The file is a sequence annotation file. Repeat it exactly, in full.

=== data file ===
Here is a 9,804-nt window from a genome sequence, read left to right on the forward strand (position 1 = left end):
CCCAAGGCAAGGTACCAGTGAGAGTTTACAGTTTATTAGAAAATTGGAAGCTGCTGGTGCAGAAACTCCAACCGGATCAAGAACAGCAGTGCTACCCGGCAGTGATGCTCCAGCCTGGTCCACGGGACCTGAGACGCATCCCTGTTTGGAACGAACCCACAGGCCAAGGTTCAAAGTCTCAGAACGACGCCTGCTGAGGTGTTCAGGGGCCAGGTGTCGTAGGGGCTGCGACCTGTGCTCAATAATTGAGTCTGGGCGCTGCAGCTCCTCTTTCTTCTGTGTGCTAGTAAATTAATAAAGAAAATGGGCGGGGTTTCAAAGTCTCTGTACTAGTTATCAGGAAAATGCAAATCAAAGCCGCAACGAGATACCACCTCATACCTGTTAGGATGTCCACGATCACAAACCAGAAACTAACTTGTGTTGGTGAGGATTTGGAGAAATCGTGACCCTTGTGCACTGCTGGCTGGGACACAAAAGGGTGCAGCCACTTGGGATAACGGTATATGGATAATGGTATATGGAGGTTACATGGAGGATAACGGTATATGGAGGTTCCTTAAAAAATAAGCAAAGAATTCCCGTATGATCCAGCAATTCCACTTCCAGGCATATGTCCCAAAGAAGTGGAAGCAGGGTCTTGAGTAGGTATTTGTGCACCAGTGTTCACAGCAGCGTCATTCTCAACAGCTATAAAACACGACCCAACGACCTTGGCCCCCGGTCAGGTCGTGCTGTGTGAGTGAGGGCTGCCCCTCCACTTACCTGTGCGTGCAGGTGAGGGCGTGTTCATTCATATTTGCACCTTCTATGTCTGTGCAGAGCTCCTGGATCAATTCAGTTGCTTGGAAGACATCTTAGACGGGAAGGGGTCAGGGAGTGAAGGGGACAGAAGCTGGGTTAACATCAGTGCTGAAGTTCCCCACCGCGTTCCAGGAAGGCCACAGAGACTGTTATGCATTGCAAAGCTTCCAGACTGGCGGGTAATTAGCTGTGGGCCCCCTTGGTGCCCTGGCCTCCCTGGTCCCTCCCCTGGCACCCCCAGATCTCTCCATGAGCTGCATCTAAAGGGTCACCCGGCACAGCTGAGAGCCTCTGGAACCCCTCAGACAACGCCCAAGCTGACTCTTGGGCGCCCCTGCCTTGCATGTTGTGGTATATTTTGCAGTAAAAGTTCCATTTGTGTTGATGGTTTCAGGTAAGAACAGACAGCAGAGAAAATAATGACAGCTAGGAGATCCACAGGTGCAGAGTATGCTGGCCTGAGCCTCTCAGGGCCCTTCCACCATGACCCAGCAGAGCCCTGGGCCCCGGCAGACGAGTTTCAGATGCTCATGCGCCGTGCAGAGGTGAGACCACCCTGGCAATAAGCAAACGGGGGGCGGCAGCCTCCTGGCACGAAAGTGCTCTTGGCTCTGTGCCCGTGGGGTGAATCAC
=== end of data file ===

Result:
Here is a 9,804-nt window from a genome sequence, read left to right on the forward strand (position 1 = left end):
CCCAAGGCAAGGTACCAGTGAGAGTTTACAGTTTATTAGAAAATTGGAAGCTGCTGGTGCAGAAACTCCAACCGGATCAAGAACAGCAGTGCTACCCGGCAGTGATGCTCCAGCCTGGTCCACGGGACCTGAGACGCATCCCTGTTTGGAACGAACCCACAGGCCAAGGTTCAAAGTCTCAGAACGACGCCTGCTGAGGTGTTCAGGGGCCAGGTGTCGTAGGGGCTGCGACCTGTGCTCAATAATTGAGTCTGGGCGCTGCAGCTCCTCTTTCTTCTGTGTGCTAGTAAATTAATAAAGAAAATGGGCGGGGTTTCAAAGTCTCTGTACTAGTTATCAGGAAAATGCAAATCAAAGCCGCAACGAGATACCACCTCATACCTGTTAGGATGTCCACGATCACAAACCAGAAACTAACTTGTGTTGGTGAGGATTTGGAGAAATCGTGACCCTTGTGCACTGCTGGCTGGGACACAAAAGGGTGCAGCCACTTGGGATAACGGTATATGGATAATGGTATATGGAGGTTACATGGAGGATAACGGTATATGGAGGTTCCTTAAAAAATAAGCAAAGAATTCCCGTATGATCCAGCAATTCCACTTCCAGGCATATGTCCCAAAGAAGTGGAAGCAGGGTCTTGAGTAGGTATTTGTGCACCAGTGTTCACAGCAGCGTCATTCTCAACAGCTATAAAACACGACCCAACGACCTTGGCCCCCGGTCAGGTCGTGCTGTGTGAGTGAGGGCTGCCCCTCCACTTACCTGTGCGTGCAGGTGAGGGCGTGTTCATTCATATTTGCACCTTCTATGTCTGTGCAGAGCTCCTGGATCAATTCAGTTGCTTGGAAGACATCTTAGACGGGAAGGGGTCAGGGAGTGAAGGGGACAGAAGCTGGGTTAACATCAGTGCTGAAGTTCCCCACCGCGTTCCAGGAAGGCCACAGAGACTGTTATGCATTGCAAAGCTTCCAGACTGGCGGGTAATTAGCTGTGGGCCCCCTTGGTGCCCTGGCCTCCCTGGTCCCTCCCCTGGCACCCCCAGATCTCTCCATGAGCTGCATCTAAAGGGTCACCCGGCACAGCTGAGAGCCTCTGGAACCCCTCAGACAACGCCCAAGCTGACTCTTGGGCGCCCCTGCCTTGCATGTTGTGGTATATTTTGCAGTAAAAGTTCCATTTGTGTTGATGGTTTCAGGTAAGAACAGACAGCAGAGAAAATAATGACAGCTAGGAGATCCACAGGTGCAGAGTATGCTGGCCTGAGCCTCTCAGGGCCCTTCCACCATGACCCAGCAGAGCCCTGGGCCCCGGCAGACGAGTTTCAGATGCTCATGCGCCGTGCAGAGGTGAGACCACCCTGGCAATAAGCAAACGGGGGGCGGCAGCCTCCTGGCACGAAAGTGCTCTTGGCTCTGTGCCCGTGGGGTGAATCAC